The first step is pulling the battery and getting the wiring out of the way:

Remove the electrical connector from the Evap Purge Solenoid

Remove the connector from the top of the battery box
Remove the battery and push the cables toward the engine and out of the way.

The next step must be done with care.  You need to disconnect the TIPM module (fuse box).  The only wire connector that you need to disconnect is the one on the outside facing toward the rear of the Jeep.  Do NOT disconnect the connectors under the TIPM module!!

Then you need to remove the 4 10MM screws that hold the TIPM mounting bracket.

I don't have a good picture of this step, but you need to remove the factory air filter housing.  This is easier than it looks.  It is mounted with rubber feet.  It pulls straight up and out.  You just need to disconnect the intake tube coming from the engine.

Now it's time to remove the entire battery box assembly.  It connects to the firewall with 3 washer nuts and goes to the front of the engine compartment.  This is one big piece of plastic.  To make removal easier, remove the power steering fluid tank first.  It is removed with one bolt.

Remove the 3 washer nuts on the firewall, then disconnect the fender nuts, finally remove the bolts that were under the air filter.

Finally, you just have to remove the box.  It is easy, but you have to be careful.  It is easy to scratch the paint or cut a wire. Start by lifting in the front then twisting a bit.  It will come right out.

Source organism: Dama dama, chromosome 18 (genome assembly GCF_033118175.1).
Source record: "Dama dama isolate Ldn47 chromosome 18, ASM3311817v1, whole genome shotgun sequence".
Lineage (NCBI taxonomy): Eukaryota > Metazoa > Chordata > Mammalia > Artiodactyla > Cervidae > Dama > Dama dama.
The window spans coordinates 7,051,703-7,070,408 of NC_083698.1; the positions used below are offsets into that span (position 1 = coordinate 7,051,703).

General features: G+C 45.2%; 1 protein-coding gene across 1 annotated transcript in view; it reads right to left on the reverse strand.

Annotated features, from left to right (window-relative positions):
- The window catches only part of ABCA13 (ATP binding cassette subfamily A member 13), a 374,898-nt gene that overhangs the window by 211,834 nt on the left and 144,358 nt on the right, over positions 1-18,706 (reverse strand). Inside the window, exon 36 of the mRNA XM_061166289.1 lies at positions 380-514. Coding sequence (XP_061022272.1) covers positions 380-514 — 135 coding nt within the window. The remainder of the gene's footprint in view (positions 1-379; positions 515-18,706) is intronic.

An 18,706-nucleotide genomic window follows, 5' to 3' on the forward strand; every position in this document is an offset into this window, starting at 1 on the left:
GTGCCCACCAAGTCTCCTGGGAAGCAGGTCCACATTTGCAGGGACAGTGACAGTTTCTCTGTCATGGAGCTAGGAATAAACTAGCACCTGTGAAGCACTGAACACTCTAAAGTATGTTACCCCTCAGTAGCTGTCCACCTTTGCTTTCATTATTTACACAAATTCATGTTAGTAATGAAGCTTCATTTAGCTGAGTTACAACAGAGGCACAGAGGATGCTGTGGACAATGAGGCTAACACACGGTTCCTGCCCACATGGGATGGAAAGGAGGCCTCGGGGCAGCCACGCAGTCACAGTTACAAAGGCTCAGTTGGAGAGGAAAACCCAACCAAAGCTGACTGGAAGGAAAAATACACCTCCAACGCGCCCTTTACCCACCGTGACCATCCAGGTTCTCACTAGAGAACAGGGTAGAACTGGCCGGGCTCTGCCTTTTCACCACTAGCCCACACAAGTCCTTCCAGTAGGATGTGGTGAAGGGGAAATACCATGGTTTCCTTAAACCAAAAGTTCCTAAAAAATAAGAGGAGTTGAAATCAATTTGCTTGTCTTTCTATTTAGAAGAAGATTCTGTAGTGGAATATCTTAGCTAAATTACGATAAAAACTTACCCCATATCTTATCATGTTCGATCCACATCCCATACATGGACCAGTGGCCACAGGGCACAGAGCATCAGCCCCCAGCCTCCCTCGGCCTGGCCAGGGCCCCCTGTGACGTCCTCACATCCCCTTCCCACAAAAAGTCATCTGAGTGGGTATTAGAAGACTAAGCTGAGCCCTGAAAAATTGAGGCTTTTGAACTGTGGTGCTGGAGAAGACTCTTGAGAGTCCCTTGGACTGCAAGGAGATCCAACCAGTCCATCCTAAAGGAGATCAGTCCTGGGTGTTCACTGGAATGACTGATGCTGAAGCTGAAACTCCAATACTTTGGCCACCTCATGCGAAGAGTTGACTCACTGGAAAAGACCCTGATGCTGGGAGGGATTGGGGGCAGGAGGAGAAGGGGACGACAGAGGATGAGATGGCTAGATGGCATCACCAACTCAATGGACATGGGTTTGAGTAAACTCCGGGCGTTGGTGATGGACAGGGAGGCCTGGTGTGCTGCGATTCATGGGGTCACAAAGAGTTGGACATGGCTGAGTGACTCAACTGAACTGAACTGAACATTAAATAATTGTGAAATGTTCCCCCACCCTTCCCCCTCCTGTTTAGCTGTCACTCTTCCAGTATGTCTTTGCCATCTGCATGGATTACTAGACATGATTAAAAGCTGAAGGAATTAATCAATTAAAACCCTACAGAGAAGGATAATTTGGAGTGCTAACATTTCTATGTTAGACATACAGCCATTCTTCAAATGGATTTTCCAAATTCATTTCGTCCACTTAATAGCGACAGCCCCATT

Here's what it looks like with the box removed.  Lots of space!
Here's what it looks like out of the Jeep

Friday, March 26, 2010

Asterisk PBX Deployment - Part 1

When we established out our corporate goals for 2010, the senior leadership team unanimously decided to accelerate expansion of our business into the Asia/Pacific markets.  My engineering and entrepreneurial background was a good fit for this project, so I took on the role of designing and implementing a solution to achieve the following objectives:
  1. Minimize cost and Maximize Return on Investment.
  2. Sustain Sarbanes-Oxley and PCI security compliance. 
  3. Centralize customer servicing of 25 languages into existing contact centers.
  4. Deploy 15+ country's by the end of the year.
The risk with rapid expansion is that it can be costly and a support nightmare if not done right. It is also a gamble for the business to take on a lofty project such as this with limited resources and funds; however, if done right we will reap the benefits of being one of the first Company's to bring many of these markets to the Worldwide Web.  Suffice of to say, I have no alternative, but to get this one right. 

Cost Comparison
Traditionally from a telephony and networking perspective, we are an Avaya and Cisco shop respectively.  These systems are proven; however, top of the line commercial products come with a suitable price tag.  Here's a typical cost for a single 30-person site Avaya/Cisco solution: